Give a Tiny Picture More Presence With a Picture Ledge.
Sometimes a picture is just too small to hang on its own. How about using a cutting board and old drawer knobs to make it look larger?
I was given a small picture that I am very sentimental about. The problem is that it is to tiny that it tends to get lost amongst other items, so I decided to give it more presence. You may recognize this craft as something that is often used to display jewelry but changing the design slightly also makes for a great picture ledge.
The basic items required are a wood cutting board, knobs with screws and nuts and a picture with a frame that is narrow enough to fit behind the knobs. The way that it hangs on the wall or is decorated will depend on yourself. You will also need some tools such as screwdrivers, a drill and possibly a metal saw.
I wanted to change the colour of the chopping board's handle so I unscrewed and sprayed it gold. The spray paint I was used was not specifically formulated for metal so I played it safe and first did a coat of primer followed by two coats of gold.
The screws on my thrifted knobs were too long. They were measured and cut shorter with a metal saw to the depth of the wooden board. The blue mark you see above is the maximum length. They should be even shorter so that they can be sunk into the board together with their respective nuts. By doing so they will not scratch the surface of whatever they will be hanging against.
Be sure to check that your frame will actually fit into the gap. If your frame is too thick I don't think that leaving a tiny bit of the thread exposed in the front will make a huge difference to the end product. You could always paint it and make it look intentional. Or if your frame doesn't fit at all, follow the step below.
If your frame does not fit between the plank and knob, add a suitably sized bead or decoration as shown above.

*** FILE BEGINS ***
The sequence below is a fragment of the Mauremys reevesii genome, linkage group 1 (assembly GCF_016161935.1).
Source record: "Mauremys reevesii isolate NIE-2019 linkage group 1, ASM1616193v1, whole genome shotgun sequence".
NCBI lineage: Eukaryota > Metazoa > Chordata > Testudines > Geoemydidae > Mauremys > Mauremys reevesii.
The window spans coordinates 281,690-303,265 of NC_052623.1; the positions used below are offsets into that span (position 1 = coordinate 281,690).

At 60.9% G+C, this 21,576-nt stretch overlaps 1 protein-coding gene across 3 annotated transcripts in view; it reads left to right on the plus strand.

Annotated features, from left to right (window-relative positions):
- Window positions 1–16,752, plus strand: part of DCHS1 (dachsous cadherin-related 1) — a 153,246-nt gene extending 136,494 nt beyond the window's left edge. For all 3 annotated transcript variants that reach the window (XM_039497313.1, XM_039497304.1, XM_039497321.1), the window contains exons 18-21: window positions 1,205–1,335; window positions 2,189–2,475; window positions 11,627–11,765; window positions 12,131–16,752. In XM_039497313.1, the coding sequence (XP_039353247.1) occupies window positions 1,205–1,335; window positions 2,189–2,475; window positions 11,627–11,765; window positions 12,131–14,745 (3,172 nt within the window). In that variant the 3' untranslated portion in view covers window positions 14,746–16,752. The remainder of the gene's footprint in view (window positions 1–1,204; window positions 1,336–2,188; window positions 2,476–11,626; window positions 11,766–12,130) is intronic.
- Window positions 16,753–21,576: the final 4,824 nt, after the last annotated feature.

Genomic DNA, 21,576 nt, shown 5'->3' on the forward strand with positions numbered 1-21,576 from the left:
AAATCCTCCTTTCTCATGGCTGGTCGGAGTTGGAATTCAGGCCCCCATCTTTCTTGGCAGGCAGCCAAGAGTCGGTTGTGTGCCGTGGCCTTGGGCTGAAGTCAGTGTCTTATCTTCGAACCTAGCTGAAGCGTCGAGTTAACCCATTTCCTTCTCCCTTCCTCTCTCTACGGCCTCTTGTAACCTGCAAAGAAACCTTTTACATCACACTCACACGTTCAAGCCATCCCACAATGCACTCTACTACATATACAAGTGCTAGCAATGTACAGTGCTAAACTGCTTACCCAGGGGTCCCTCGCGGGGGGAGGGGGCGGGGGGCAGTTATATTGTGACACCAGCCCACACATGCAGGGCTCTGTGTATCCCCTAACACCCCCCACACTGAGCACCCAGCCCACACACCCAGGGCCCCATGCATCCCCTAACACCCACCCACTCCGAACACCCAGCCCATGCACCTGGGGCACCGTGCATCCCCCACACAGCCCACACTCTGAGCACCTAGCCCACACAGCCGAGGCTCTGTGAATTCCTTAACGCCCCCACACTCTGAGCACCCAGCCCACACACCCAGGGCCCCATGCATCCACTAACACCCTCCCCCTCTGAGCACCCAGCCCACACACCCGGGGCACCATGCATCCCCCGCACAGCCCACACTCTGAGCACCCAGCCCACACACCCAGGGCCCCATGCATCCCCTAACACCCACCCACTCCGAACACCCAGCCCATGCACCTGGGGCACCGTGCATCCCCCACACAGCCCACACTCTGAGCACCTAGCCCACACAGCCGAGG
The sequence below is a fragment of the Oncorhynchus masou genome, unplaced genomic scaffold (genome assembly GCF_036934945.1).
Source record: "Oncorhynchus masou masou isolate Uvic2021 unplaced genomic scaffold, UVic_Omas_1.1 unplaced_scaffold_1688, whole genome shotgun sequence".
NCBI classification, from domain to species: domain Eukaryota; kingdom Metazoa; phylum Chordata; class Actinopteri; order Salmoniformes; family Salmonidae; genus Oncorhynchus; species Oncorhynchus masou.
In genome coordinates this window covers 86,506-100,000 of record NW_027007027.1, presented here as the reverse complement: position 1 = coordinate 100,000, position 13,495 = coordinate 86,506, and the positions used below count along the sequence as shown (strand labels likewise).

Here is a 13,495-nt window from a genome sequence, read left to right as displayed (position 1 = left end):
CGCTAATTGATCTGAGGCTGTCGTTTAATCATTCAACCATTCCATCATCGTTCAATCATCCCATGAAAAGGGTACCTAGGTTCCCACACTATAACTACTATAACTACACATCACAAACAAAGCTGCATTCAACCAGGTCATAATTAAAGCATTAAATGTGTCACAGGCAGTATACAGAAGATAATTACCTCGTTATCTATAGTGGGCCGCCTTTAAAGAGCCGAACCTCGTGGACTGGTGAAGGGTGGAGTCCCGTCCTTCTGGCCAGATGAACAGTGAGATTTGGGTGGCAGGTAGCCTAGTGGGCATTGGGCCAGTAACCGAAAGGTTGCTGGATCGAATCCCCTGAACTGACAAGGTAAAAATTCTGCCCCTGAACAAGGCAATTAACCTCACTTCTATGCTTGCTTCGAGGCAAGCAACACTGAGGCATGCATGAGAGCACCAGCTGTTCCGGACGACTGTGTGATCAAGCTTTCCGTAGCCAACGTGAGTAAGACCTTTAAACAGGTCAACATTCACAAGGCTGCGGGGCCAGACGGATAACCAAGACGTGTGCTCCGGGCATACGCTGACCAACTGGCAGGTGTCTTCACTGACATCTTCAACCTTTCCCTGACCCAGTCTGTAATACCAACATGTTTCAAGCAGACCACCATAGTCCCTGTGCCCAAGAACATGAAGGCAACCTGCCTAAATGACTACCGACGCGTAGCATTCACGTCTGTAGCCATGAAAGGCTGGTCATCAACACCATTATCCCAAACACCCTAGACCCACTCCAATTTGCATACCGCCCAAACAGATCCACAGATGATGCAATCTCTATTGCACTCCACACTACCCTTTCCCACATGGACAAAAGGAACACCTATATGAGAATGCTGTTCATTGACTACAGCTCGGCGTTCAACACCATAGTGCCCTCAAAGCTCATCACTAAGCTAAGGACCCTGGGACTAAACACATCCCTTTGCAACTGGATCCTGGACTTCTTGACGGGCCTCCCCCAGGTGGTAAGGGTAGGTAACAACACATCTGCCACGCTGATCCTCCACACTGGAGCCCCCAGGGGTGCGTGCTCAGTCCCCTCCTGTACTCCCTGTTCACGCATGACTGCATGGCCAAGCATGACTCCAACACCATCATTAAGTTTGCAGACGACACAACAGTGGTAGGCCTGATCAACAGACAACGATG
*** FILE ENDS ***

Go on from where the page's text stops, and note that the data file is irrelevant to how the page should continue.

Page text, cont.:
What differentiates this design from similiar ones meant to display jewelry is that the knobs should be more closely spaced so that the frame will have more to rest on. Draw a light horizontal line in the centre of the row of knobs and then make evenly spaced marks on this line of where you want to position each one.
First drill from the front to the back and then from the back to halfway through the board with a bigger drill bit. You will notice that my holes are slightly wider at the back of the board. This is to make provision for sinking the nuts.
I gave the knobs a coat of primer followed by two uneven coats of grey spray paint. The fact that the coats were uneven and blotchy actually gave a beautiful bleed effect. All very intentional of course!
Because the knobs had an interesting effect, I decided to enhance this. I had seen a technique where you spray paint onto water and then use this to get a marbled effect and decided to try it here. You literally run the knobs with the dried base coat through the paint layer and put it out to dry.
The end result had a couple of unexpected bubbles which may be due to the fact that I used two different brands of of spray paint. Nevertheless, it still looked great!
Screw all the loose bits back into place. Above you can see how the nuts are sunken into the wood.
I tied a piece of rope to mine, placed the picture (I added some tack to secure it further) and hung it .
I really love the knob finish.